Monday musings: peering through the fog

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Misty Foggy Road Mystery Fog

As I drove through an extremely foggy morning last week, I thought of all the people who try to make predictions about the future at the beginning of every year. It struck me that it’s like trying to tell which way an unfamiliar road will curve when you can only see 30 metres ahead.

If there’s one thing that 2016 taught me, it’s to keep my predictions to myself. But I have read a number of others’ forecasts for the directions and the curves the writing game will take in the next year.

These predictions may seem pretty safe, but what’s interesting is the way they fit together to have an impact on readers as well as writers.

Amazon’s dominance will grow

Amazon has been the number one retailer of books (and a whole lot of other stuff, too) for years, and this market dominance is only going to increase.

Retail sales are also suffering, and “brick and mortar” retailers are losing market share to online retailers—like Amazon, but also to others, even their own online operations. Barnes & Noble reported its 2016 holiday sales were 9.1 percent lower than in 2015. The company attributed that to lower traffic in its stores. In contrast, online sales rose 2 percent.

Other bookstore chains are struggling, and are devoting more and more floor space to things that are not books: music and movie disks, decorations, novelties, even food.

The only way for independent bookstores to survive is by specializing.

Amazon has opened some brick-and-mortar stores of its own, and while it has enabled authors to publish their own books for years, it has started a number of publishing imprints of its own, such as Thomas & Mercer (the publisher of one of BestSelling Reads’ members, Alan McDermott).

More market share will go to e-books

While paper will never go away, e-books are taking up more market share. As of 2016, the estimates in the U.S. were that print books represent 39% of book units sold, and e-books 61%.

The ease and economy of publishing e-books is one of the factors behind the staggering growth in the numbers of self-publishing authors.

More writers will self-publish

Some writers call this “increased competition,” but that term doesn’t quite capture the reality of writers. Books are not like cars or washing machines—we read them in a matter of days, usually, and move on to the next book.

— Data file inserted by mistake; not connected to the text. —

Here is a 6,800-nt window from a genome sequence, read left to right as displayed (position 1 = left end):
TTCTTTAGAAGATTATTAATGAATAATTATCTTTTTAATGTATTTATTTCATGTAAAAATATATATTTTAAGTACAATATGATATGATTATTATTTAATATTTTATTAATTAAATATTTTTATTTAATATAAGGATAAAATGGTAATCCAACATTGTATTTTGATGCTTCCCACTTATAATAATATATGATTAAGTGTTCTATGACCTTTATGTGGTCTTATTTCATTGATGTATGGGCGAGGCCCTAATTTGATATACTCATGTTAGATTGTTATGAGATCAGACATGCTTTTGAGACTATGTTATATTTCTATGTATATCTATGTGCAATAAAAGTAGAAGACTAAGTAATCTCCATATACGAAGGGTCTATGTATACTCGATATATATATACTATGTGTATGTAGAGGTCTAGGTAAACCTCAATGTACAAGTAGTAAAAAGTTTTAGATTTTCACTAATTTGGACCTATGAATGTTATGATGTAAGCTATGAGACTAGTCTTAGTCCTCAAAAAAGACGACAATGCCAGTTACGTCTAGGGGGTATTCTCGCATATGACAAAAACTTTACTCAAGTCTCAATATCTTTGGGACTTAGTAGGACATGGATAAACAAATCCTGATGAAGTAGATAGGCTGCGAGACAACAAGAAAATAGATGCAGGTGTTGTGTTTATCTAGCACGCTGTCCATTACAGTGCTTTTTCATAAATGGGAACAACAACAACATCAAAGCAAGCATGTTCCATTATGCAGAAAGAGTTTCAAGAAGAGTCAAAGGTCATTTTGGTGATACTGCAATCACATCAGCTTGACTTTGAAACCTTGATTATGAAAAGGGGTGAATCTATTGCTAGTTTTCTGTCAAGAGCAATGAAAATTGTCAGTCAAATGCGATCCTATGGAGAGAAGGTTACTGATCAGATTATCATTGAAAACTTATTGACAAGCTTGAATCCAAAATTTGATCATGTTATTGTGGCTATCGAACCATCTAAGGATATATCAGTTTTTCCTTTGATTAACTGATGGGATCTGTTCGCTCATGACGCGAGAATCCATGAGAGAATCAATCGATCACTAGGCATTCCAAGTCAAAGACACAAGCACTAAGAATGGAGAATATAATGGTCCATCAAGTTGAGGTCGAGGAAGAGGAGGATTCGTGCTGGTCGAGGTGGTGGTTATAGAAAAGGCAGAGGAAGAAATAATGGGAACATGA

Restaurant cluster in Paris

The situation is more comparable to restaurants. Restaurant owners are smart to cluster together, because more options bring more customers. Diners love to come to a street crowded with restaurants, and will come back many times to try all the choices available.

Readers are the same. After all, a traditional bookstore brings together thousands of different authors, and readers prefer bigger bookstores with more choice.

Writers will band together

Another prediction I read was that authors will work together to increase their audiences. That’s interesting, because working with other authors is how I began self-publishing fiction. I find my experience with BestSelling Reads, and another group I belong to called Independent Authors International, to be hugely rewarding—in terms finding other great writers, learning how to improve my writing, as well as finding new readers.

The big challenge for writers is not to out-compete other writers, not to sell books (although that’s a nice thing to accomplish), but to learn how to engage with audiences. That’s what a story is: a connection, an experience shared by reader and writer.

For readers

When I was young, I cannot begin to estimate the time I spent hanging around in bookstores, looking at all the titles I had to choose from. Readers today can spend hours just perusing books, trying to decide which one to open next. That’s why sites like Goodreads and Library Thing are so popular—they help readers decide which book to read next, to find good books in the e-mountains of words available.

I promised I would not make any predictions for 2017, but I will tell you about one other trend I noticed over 2016: the increasing number of services and systems for sale to help authors sell more books by learning how to tag their titles on Amazon, set up mailing lists to readers, send enquiries to book reviewers, build platforms and more. “This is the secret that bestselling authors use.”

As I said, no predictions. Just a warning: some of these services and subscriptions are very expensive, and none of them guarantees a writer will sell more books.

No predictions, but a question to the readers out there: how do you want to engage with writers? Answer in the Comments.

 

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